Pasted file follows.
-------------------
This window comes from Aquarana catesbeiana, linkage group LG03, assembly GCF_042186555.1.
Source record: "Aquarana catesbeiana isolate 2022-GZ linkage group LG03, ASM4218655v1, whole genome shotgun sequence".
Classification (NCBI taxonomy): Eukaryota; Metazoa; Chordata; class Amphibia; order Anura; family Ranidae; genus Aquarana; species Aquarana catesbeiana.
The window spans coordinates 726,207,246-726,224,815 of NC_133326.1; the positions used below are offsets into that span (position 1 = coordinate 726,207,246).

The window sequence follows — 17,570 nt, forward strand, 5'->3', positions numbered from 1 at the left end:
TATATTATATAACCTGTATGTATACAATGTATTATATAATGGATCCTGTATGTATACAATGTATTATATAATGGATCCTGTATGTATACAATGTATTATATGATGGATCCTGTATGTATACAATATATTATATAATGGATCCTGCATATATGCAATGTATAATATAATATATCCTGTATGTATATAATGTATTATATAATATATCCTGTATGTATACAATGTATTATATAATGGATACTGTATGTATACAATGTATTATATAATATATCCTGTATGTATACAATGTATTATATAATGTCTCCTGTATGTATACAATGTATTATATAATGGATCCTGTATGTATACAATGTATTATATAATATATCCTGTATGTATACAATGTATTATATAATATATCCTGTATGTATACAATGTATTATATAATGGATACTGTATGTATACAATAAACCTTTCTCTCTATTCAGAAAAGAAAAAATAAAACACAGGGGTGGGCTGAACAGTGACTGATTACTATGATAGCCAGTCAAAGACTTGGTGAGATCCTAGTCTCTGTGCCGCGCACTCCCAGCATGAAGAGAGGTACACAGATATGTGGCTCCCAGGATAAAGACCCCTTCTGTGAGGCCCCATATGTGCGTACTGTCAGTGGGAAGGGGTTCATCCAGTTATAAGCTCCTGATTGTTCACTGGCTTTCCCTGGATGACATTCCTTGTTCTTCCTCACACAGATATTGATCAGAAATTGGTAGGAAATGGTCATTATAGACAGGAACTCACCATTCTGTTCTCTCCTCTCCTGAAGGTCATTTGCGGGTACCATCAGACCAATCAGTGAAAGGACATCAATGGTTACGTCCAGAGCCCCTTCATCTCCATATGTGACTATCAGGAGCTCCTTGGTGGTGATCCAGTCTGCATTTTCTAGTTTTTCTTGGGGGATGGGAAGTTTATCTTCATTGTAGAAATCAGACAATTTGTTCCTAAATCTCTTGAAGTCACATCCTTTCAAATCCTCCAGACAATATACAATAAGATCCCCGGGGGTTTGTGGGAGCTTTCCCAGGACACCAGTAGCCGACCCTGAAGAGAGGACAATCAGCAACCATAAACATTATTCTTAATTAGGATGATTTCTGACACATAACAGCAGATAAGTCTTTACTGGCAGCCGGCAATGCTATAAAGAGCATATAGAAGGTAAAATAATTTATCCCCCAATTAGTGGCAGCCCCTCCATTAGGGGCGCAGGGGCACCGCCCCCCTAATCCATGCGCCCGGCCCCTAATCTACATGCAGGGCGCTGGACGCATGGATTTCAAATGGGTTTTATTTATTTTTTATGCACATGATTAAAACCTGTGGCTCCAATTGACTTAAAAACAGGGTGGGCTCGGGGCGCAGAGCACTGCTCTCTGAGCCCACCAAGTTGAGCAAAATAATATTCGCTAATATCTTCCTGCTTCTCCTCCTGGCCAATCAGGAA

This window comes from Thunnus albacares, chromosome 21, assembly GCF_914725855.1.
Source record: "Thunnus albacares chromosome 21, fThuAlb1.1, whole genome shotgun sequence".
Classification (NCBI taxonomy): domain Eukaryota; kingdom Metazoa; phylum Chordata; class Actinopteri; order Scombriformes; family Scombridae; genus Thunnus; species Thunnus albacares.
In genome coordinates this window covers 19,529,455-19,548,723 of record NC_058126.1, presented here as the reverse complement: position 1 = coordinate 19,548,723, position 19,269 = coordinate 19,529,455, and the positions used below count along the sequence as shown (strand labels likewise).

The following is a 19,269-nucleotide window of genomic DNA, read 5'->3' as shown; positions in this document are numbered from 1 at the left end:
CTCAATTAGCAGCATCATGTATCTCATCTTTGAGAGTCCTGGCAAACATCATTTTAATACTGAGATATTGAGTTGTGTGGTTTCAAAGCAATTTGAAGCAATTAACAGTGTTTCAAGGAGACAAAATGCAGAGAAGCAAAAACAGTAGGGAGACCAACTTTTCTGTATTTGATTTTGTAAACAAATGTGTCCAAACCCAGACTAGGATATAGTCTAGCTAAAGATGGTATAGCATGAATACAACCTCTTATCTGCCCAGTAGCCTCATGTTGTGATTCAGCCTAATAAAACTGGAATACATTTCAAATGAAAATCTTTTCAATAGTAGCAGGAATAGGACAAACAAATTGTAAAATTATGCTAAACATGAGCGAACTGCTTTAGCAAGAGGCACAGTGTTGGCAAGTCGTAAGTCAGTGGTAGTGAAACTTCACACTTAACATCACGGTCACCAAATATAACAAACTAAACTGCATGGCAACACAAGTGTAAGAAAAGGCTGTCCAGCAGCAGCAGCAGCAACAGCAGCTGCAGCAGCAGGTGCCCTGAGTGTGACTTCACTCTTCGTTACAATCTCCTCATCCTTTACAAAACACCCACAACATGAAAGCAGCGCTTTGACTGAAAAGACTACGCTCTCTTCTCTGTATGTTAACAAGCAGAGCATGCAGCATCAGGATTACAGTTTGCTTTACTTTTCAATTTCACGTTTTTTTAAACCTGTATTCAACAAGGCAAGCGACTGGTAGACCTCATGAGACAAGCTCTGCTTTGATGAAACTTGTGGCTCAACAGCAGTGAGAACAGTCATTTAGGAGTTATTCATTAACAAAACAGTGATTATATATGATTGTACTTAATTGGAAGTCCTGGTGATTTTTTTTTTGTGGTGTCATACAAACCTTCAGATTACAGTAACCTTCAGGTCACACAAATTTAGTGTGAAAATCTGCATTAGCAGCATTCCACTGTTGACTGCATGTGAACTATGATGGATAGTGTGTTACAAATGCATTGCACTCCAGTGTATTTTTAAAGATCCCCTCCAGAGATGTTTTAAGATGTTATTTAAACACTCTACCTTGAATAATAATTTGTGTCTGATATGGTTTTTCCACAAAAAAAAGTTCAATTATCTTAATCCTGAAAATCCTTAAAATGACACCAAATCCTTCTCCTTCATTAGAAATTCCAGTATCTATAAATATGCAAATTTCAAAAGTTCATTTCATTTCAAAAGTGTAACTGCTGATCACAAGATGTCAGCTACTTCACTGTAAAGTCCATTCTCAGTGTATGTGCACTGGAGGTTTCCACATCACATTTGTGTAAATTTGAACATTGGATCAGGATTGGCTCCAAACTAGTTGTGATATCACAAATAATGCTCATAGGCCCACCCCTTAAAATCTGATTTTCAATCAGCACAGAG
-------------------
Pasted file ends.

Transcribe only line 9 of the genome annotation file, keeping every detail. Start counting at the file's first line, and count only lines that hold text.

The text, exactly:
Classification (NCBI taxonomy): domain Eukaryota; kingdom Metazoa; phylum Chordata; class Actinopteri; order Scombriformes; family Scombridae; genus Thunnus; species Thunnus albacares.